Barclays and four former executives have been charged with fraud over their actions in the 2008 financial crisis.
The Serious Fraud Office case relates to the billion of pounds the bank raised from Qatari investors enabling it to avoid a government bailout.
Former chief executive John Varley is one of the four ex-staff who will face Westminster magistrates on 3 July.
Barclays says it is considering its position and awaiting further details.
“The charges arise in the context of Barclays’ capital raisings in June and November 2008. Barclays awaits further details of the charges from the SFO,” the bank said in a statement.
It is the first time criminal charges related to the financial crisis have been brought against a bank in the UK.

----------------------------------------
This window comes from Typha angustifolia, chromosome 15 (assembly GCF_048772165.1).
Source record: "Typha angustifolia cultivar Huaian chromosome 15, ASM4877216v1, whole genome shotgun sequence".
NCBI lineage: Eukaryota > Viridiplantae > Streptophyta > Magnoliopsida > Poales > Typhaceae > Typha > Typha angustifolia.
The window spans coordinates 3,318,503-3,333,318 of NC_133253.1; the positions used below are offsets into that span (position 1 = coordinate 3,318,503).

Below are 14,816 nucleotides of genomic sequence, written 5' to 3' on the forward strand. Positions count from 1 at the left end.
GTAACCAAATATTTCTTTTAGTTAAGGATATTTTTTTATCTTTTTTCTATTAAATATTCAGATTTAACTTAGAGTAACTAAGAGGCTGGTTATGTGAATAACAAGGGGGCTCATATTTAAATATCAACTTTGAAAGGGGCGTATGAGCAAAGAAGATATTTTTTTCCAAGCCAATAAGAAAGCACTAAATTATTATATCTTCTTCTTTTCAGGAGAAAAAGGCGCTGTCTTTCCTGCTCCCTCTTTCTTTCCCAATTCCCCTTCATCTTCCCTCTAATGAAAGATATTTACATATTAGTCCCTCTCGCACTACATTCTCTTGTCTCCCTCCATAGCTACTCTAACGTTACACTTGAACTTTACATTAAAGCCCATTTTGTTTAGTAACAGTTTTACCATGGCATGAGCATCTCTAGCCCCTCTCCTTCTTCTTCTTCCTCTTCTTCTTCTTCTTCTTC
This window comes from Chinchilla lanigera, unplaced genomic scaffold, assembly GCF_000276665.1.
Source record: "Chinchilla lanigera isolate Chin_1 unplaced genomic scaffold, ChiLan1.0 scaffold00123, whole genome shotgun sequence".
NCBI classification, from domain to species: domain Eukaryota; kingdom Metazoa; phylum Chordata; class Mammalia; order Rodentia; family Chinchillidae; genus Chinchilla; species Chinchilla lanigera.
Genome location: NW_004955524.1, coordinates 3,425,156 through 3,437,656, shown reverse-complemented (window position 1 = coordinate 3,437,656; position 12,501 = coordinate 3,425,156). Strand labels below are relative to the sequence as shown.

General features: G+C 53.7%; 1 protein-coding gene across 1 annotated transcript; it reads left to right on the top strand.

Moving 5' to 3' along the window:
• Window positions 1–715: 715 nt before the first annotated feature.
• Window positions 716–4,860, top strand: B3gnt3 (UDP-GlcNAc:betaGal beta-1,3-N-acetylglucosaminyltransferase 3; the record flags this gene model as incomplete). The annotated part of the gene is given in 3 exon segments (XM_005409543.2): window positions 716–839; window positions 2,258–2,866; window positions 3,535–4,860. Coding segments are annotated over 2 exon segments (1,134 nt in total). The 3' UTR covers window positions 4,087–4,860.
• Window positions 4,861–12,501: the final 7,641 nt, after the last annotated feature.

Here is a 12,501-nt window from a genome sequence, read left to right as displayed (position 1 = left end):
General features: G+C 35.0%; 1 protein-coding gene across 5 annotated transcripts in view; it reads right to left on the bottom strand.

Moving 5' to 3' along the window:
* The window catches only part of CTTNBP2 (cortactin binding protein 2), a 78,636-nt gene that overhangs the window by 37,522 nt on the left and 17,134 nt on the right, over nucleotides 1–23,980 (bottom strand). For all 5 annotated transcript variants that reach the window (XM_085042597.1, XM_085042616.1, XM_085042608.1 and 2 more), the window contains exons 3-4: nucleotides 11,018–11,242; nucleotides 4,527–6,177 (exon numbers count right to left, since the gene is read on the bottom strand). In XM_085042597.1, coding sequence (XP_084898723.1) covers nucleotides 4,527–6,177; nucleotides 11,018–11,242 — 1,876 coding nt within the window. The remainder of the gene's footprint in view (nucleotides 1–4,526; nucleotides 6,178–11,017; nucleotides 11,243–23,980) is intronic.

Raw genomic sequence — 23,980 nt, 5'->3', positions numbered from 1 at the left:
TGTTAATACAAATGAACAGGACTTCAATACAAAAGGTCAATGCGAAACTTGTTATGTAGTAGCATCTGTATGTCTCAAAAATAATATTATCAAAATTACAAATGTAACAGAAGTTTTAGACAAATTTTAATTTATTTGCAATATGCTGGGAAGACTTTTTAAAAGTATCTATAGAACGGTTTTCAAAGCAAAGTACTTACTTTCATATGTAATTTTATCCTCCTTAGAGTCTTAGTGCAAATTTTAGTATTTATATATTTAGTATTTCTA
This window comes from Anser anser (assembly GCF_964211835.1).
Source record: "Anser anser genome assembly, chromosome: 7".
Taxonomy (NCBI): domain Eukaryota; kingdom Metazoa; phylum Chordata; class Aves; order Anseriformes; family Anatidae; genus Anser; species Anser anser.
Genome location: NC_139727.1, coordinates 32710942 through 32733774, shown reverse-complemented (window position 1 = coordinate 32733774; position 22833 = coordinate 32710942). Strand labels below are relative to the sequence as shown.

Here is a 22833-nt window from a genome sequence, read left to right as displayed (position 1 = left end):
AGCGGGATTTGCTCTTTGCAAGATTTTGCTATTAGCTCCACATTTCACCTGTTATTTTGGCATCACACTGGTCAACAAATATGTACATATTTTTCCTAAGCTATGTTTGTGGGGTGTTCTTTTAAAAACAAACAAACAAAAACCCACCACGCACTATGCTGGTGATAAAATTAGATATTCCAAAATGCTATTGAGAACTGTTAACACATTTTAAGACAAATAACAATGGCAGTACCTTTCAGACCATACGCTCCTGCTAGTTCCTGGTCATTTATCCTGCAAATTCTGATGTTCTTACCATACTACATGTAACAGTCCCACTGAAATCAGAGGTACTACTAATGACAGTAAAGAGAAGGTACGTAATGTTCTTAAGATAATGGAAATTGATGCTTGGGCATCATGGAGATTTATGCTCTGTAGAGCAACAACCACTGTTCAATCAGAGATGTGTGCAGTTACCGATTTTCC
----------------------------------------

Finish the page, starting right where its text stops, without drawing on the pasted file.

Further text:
Mr Varley, former senior investment banker Roger Jenkins, Thomas Kalaris, a former chief executive of Barclays’ wealth division, and Richard Boath, the ex-European head of financial institutions, have all been charged with conspiracy to commit fraud in the June 2008 capital raising.
In addition, Mr Varley and Mr Jenkins have also been charged with the same offence in relation to the October 2008 capital raising and with providing unlawful financial assistance.
Mr Jenkins will “vigorously defend” himself against the charges, his lawyer has told Reuters.
“As one might expect in the challenging circumstances of 2008, Mr Jenkins sought and received both internal and external legal advice on each and every topic covered by the SFO’s accusations,” said Brad Kaufman from American firm Greenberg Traurig.